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Become connected: 3 networking sites for dentists

Sept. 18, 2017
Dentists should take the time to be active on professional networking sites in order to further their careers, make connections, and gain knowledge, and this often leads to new patients. Here are three the author recommends.
Dentists should take the time to be active on professional networking sites in order to further their careers, make connections, and gain knowledge, and this often leads to new patients. Here are three the author recommends.

Some dentists might shy away from using professional networking sites because they aren’t direct drivers of patient traffic. While this may be true, it doesn’t mean they aren’t valuable tools to promote your thought leadership and influence, make contacts, and network with other dentists. Savvy patients will find you on these sites and learn more about you and your practice.

There are plenty of benefits to expanding your network within your local and professional community, even if you aren’t necessarily connecting with people you’ll later see in your waiting room. Connecting with other dentists and joining groups can help you stay up to date on medical issues, find advice for difficult cases or answers to questions about your practice, as well as get on the receiving end of patient referrals.

Where do you start? Here are three of the most popular general and medical networking sites that I recommend.

Google loves LinkedIn. As with any other social media platform, LinkedIn is a place to attach your face, logo, and contact information to your dental specialty, medical philosophy, and knowledge base. Make sure that your personal and professional profiles are up-to-date and complete. You can also use LinkedIn to share content and drive traffic to your website and increase your chances of prospective patients finding you.

Because LinkedIn isn’t built specifically around the medical community, it’s the networking site most likely to put you in contact with non-dentists. But in general, LinkedIn is better used as a resource to connect you with fellow professionals.

It’s estimated that more than two million medical professionals currently use LinkedIn to share news and information, interact in hundreds of groups, endorse each other, and establish medical and scientific collaborations. It’s also, as you can imagine, a useful tool for recruiting staff for your practice, so don’t forget to post job openings when they occur in your practice.

Doctors and dentists in search of staff can look to DoctorCPR, a health-care-focused source for jobs and resources. Technically, DoctorCPR might be more Monster than it is LinkedIn—it isn’t as much a networking site as it is a job board, where practices post openings for any number of specialties. Job listings are screened and reviewed by a panel of practicing medical professionals, so applicants can be confident that they’re applying for real, professionally beneficial positions.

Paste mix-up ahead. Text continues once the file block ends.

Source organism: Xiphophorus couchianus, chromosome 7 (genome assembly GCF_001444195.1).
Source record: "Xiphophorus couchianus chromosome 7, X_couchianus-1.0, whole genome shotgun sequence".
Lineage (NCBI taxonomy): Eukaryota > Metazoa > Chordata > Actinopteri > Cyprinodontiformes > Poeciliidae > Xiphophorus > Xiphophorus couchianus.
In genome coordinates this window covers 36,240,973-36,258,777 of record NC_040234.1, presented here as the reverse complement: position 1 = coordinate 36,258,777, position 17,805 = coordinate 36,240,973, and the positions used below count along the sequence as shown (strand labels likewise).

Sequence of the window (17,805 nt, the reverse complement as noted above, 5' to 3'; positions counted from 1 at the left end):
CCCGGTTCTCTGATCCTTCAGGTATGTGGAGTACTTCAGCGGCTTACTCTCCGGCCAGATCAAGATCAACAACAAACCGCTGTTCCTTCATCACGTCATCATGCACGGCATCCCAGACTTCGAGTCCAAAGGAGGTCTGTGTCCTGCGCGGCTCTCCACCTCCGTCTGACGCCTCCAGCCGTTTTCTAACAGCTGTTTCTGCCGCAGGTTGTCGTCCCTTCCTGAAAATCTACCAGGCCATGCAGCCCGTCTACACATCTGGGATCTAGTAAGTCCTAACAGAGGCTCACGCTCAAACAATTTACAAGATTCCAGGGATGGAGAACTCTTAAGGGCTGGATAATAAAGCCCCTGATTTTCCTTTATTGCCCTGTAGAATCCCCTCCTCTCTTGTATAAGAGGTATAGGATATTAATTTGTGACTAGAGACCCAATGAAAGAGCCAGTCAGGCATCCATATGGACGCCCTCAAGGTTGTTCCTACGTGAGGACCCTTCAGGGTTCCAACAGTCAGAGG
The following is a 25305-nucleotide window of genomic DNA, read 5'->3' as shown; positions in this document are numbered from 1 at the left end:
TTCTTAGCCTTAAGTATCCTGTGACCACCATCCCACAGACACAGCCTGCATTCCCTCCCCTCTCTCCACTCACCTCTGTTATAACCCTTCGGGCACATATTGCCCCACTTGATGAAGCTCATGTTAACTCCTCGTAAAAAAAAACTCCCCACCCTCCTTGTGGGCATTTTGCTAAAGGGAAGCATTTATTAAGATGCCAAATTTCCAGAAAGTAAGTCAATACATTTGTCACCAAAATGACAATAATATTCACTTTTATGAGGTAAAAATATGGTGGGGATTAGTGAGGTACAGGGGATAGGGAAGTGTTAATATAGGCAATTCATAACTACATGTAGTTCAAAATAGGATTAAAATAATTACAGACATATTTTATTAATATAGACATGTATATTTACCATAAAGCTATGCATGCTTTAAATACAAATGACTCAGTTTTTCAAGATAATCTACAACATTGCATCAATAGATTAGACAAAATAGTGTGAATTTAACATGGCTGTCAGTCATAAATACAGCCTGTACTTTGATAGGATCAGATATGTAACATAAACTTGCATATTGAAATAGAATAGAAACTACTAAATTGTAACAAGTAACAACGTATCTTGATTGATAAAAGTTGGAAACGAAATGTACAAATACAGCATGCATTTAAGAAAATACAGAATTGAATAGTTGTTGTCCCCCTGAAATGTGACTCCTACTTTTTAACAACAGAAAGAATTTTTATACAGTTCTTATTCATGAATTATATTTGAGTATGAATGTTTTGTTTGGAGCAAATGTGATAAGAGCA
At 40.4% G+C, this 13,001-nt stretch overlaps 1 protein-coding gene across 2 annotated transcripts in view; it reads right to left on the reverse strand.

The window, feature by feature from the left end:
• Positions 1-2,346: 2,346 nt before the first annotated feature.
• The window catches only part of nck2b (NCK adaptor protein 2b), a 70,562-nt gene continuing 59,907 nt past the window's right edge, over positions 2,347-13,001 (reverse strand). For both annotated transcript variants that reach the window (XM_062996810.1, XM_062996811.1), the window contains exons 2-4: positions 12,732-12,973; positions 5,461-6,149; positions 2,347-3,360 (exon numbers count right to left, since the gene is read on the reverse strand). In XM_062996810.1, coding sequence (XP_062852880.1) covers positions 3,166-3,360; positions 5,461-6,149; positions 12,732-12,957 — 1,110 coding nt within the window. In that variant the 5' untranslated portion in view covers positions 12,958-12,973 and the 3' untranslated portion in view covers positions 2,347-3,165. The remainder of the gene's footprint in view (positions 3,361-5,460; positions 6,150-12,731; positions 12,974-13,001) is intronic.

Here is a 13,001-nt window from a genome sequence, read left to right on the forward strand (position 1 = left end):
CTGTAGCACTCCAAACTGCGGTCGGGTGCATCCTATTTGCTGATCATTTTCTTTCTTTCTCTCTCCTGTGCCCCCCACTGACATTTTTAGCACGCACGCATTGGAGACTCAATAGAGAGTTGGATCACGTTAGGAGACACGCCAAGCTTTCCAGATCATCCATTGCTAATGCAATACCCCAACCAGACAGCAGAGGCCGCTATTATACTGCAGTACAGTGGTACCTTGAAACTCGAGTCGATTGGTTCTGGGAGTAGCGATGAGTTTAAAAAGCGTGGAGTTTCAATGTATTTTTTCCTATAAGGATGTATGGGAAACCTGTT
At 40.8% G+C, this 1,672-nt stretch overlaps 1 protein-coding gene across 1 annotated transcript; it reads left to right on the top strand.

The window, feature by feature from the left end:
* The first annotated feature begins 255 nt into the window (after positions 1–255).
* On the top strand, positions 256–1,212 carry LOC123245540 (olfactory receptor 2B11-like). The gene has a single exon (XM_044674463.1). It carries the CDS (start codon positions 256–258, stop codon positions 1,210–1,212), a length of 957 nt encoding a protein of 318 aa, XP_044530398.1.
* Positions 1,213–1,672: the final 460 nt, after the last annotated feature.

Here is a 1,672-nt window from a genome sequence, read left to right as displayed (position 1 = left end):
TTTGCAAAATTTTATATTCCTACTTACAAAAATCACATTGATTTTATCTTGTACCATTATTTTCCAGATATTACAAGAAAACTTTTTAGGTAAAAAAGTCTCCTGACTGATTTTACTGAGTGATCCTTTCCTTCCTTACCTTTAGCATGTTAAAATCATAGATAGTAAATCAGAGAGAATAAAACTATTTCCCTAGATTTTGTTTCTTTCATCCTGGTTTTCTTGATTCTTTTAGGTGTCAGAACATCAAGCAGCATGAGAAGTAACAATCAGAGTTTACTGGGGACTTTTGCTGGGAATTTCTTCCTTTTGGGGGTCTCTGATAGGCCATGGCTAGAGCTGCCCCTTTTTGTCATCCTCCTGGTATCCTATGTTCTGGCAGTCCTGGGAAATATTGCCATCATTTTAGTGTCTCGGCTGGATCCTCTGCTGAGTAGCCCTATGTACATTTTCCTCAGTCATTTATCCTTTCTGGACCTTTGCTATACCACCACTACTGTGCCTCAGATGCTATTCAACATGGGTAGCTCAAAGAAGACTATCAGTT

But even if you aren’t focused on staffing, you can find valuable resources at DoctorCPR. It offers postings for practice resources ranging from answering services to medical forms to office furniture. The blog covers a wide variety of topics, so if you’re a dentist looking for the most up-to-date malpractice news or a dental student looking for interview tips, DoctorCPR has advice for you.

You may already be on Doximity. According to the company, more than half of doctors and dentists in the US use the networking site. It claims more than half a million users, who are making more than 21 million connections, and sharing more than 20,000 messages a day.

Doximity is for networking the way doctors and dentists do it. Members use it to meet and interact with other medical professionals, share coursework and news from medical journals (while often earning CME credits), and even receive advice on difficult cases. It’s designed specifically for those uses. Doximity offers an online CV, a HIPAA-secure digital fax service, and a Residency Navigator, in addition to features such as a personalized newsfeed and career opportunities similar to those found on LinkedIn.

One major use of Doximity is as a back channel for communication and patient care coordination. In a modern, tech-heavy time when many doctors still use pagers, and email is off the table because of data security risks, a secure channel like Doximity is a valuable alternative to the fax machine and belt-holstered Motorola. Doximity’s CEO, Jeff Tangney, reports that dentists are using it to the full extent of its capabilities.

So I recommend that you take the time to become connected. It's time well spent, and you'll be surprised at the results!

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Caperton Gillett is an advertising and marketing copywriter with PatientPop, an all-in-one practice growth platform for health-care providers, which numbers many dentists among its customer base. In addition to extensive freelance and agency experience, she worked as a senior copywriter in the creative and marketing department at the University of Alabama at Birmingham, where she contributed to UAB Medicine, UAB Nursing, and UAB Dentistry magazines, and was project manager of UAB Comprehensive Cancer Center magazine. She received her ABJ in advertising from the University of Georgia. She